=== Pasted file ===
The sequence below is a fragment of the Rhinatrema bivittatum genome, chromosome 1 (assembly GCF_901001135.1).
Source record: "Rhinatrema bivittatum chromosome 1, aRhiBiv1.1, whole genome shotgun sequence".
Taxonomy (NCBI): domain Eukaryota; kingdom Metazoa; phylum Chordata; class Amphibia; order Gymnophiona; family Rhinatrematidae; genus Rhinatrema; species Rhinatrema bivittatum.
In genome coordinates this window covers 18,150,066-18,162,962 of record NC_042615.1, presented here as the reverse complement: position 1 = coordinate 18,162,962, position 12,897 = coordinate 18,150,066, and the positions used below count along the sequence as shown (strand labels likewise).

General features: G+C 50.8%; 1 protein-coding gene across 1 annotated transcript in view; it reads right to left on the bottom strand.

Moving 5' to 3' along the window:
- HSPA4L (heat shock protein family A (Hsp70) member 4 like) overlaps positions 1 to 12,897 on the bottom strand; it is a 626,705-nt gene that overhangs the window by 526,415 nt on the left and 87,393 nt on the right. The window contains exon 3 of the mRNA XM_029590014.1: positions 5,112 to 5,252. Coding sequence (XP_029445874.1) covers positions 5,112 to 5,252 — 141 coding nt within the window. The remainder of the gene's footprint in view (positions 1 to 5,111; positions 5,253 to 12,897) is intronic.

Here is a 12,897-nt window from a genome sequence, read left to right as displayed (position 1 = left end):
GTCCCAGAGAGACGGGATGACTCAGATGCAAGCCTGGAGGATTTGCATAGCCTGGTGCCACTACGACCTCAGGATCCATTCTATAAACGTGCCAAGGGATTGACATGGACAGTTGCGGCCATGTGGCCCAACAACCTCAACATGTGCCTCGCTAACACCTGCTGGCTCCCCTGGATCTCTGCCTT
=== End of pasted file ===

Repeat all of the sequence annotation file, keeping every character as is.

The sequence below is a fragment of the Rhinatrema bivittatum genome, chromosome 1 (assembly GCF_901001135.1).
Source record: "Rhinatrema bivittatum chromosome 1, aRhiBiv1.1, whole genome shotgun sequence".
Taxonomy (NCBI): domain Eukaryota; kingdom Metazoa; phylum Chordata; class Amphibia; order Gymnophiona; family Rhinatrematidae; genus Rhinatrema; species Rhinatrema bivittatum.
In genome coordinates this window covers 18,150,066-18,162,962 of record NC_042615.1, presented here as the reverse complement: position 1 = coordinate 18,162,962, position 12,897 = coordinate 18,150,066, and the positions used below count along the sequence as shown (strand labels likewise).

General features: G+C 50.8%; 1 protein-coding gene across 1 annotated transcript in view; it reads right to left on the bottom strand.

Moving 5' to 3' along the window:
- HSPA4L (heat shock protein family A (Hsp70) member 4 like) overlaps positions 1 to 12,897 on the bottom strand; it is a 626,705-nt gene that overhangs the window by 526,415 nt on the left and 87,393 nt on the right. The window contains exon 3 of the mRNA XM_029590014.1: positions 5,112 to 5,252. Coding sequence (XP_029445874.1) covers positions 5,112 to 5,252 — 141 coding nt within the window. The remainder of the gene's footprint in view (positions 1 to 5,111; positions 5,253 to 12,897) is intronic.

Here is a 12,897-nt window from a genome sequence, read left to right as displayed (position 1 = left end):
GTCCCAGAGAGACGGGATGACTCAGATGCAAGCCTGGAGGATTTGCATAGCCTGGTGCCACTACGACCTCAGGATCCATTCTATAAACGTGCCAAGGGATTGACATGGACAGTTGCGGCCATGTGGCCCAACAACCTCAACATGTGCCTCGCTAACACCTGCTGGCTCCCCTGGATCTCTGCCTT